Bike’s roar, Harith’s sound of music

Harith speaks about how he got into the sport and the need for more teams.

Harith Noah, the defending champion in the six-leg MRF National Supercross Championship which opens at Nedumbassery, near Kochi, on Sunday.   -  Stan Rayan

His mother Suzanne is a German who came down to Kerala to study Carnatic music many years ago but for Harith Noah, the vroom of bikes sounds a lot sweeter.

And he is an ace too on two wheels, a youngster who can do the ski jump on a bike and loves the challenge of a triple jump.

Harith, the 24-year-old from Shoranur in Kerala, is the defending champion in the six-leg MRF MoGrip National Supercross Championship which begins near the CIAL Convention Centre at Nedumbassery on Sunday.

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Despite returning from a two-year break from the muddy sport, where riders fly high over table tops and double and triple jumps, Harith was in roaring form last year winning the National title comfortably.

He was in Germany those two years, balancing work and downhill racing on bicycles and still came up with many decent finishes in the European circuit.

“This year does not look very different from last year,” said Harith in a chat with Sportstar after a walk around the Nedumbassery course on Saturday.

The TVS Racing star has won four national titles in various supercross categories and is a favourite to retain the title with another Kerala rider C.D. Jinan, who is faster on the sand, expected to give him a strong challenge once again.

With the National supercross circuit staying away from Kerala for long, Harith is not a familiar face in his home State but that could change with Sunday’sopening round.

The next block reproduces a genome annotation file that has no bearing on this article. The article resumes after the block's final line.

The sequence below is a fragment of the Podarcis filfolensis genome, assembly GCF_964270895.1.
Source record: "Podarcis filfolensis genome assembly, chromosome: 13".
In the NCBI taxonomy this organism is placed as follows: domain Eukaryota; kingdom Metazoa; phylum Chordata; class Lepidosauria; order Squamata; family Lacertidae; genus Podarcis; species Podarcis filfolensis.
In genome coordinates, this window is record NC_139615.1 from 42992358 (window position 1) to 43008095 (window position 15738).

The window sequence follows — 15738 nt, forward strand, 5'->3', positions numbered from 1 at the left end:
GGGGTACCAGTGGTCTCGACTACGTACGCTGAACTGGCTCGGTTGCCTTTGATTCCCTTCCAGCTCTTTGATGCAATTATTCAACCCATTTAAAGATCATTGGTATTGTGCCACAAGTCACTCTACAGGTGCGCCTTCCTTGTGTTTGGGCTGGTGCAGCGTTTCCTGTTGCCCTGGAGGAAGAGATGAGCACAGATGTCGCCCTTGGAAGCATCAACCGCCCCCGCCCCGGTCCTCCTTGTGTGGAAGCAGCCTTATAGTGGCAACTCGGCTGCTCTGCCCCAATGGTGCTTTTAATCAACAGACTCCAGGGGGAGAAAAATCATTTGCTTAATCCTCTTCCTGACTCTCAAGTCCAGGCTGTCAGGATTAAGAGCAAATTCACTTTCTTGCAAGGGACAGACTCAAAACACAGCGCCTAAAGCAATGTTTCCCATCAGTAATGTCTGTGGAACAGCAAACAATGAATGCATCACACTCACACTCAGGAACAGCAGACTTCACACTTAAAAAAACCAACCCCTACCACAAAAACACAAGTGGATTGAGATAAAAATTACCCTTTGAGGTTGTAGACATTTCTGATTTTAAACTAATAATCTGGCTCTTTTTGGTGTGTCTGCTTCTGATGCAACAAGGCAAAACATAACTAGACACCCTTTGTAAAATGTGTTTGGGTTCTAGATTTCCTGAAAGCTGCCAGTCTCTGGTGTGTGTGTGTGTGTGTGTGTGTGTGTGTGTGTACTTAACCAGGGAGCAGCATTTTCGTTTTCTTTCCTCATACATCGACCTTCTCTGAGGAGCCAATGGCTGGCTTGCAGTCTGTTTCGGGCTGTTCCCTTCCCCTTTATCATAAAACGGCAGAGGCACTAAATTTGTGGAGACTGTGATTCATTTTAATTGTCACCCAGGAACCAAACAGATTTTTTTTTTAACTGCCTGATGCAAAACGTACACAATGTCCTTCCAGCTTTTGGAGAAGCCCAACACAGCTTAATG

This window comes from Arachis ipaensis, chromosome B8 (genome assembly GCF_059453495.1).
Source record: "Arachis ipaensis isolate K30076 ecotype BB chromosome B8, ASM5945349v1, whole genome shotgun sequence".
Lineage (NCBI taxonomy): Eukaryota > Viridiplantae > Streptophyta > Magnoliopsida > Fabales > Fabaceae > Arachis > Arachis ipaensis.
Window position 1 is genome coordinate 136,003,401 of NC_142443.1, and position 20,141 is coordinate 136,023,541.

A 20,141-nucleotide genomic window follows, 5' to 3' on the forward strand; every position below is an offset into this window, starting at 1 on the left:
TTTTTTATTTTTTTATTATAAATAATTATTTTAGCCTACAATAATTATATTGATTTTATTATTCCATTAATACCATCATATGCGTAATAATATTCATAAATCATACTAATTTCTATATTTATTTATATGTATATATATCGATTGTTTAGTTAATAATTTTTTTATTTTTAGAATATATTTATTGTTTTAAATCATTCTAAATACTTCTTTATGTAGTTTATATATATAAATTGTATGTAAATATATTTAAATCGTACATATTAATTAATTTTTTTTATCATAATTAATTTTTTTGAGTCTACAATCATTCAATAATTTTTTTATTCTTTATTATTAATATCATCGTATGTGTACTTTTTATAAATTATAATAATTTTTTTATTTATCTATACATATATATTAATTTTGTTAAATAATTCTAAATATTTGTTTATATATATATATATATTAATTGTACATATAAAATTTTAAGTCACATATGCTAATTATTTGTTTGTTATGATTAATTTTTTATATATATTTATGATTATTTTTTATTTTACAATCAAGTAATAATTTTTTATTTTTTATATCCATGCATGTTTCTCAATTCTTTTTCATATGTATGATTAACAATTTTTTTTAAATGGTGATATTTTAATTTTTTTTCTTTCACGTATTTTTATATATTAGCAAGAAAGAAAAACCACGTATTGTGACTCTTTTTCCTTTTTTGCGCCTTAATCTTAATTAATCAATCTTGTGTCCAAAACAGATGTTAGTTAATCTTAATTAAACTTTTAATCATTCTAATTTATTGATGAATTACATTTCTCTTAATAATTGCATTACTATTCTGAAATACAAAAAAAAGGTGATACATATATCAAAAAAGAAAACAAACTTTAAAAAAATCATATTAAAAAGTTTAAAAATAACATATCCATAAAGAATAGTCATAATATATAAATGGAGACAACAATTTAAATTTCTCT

“This sport is growing but more teams need to come in. There is TVS Racing and there is Angata which is like a private team. More factory teams need to come in,” said Harith.

Harith’s dad was into bike rallying many years ago and the sport came naturally to him.

“I was in a boarding school in Kodaikanal and when I came home for holidays in 2009 there was a local race and I took part in that on my road bike,” said the youngster who is doing his graduation in sports science.

"I liked it and wanted to do more. I must have been 16 or 17 then and the next year, I raced a little bit. By 2011, I started seriously, I got a real motocross bike.”

Unlike the motocross, the supercross is held on a tighter circuit and there is a lot of technique involved.
“I picked up most of the supercross stuff from Google but in 2012, I went to the SOBMX motocross centre in the US for training for about three months. That helped me a bit but if you ride more, you do it faster and it helps your technique too.”

Having won the National crown, Harith is looking at the bigger world but does not have a clear picture about what to do next. I’m looking at other possibilities but there is no Asian supercross, there is motocross. So I’m looking what to do.”

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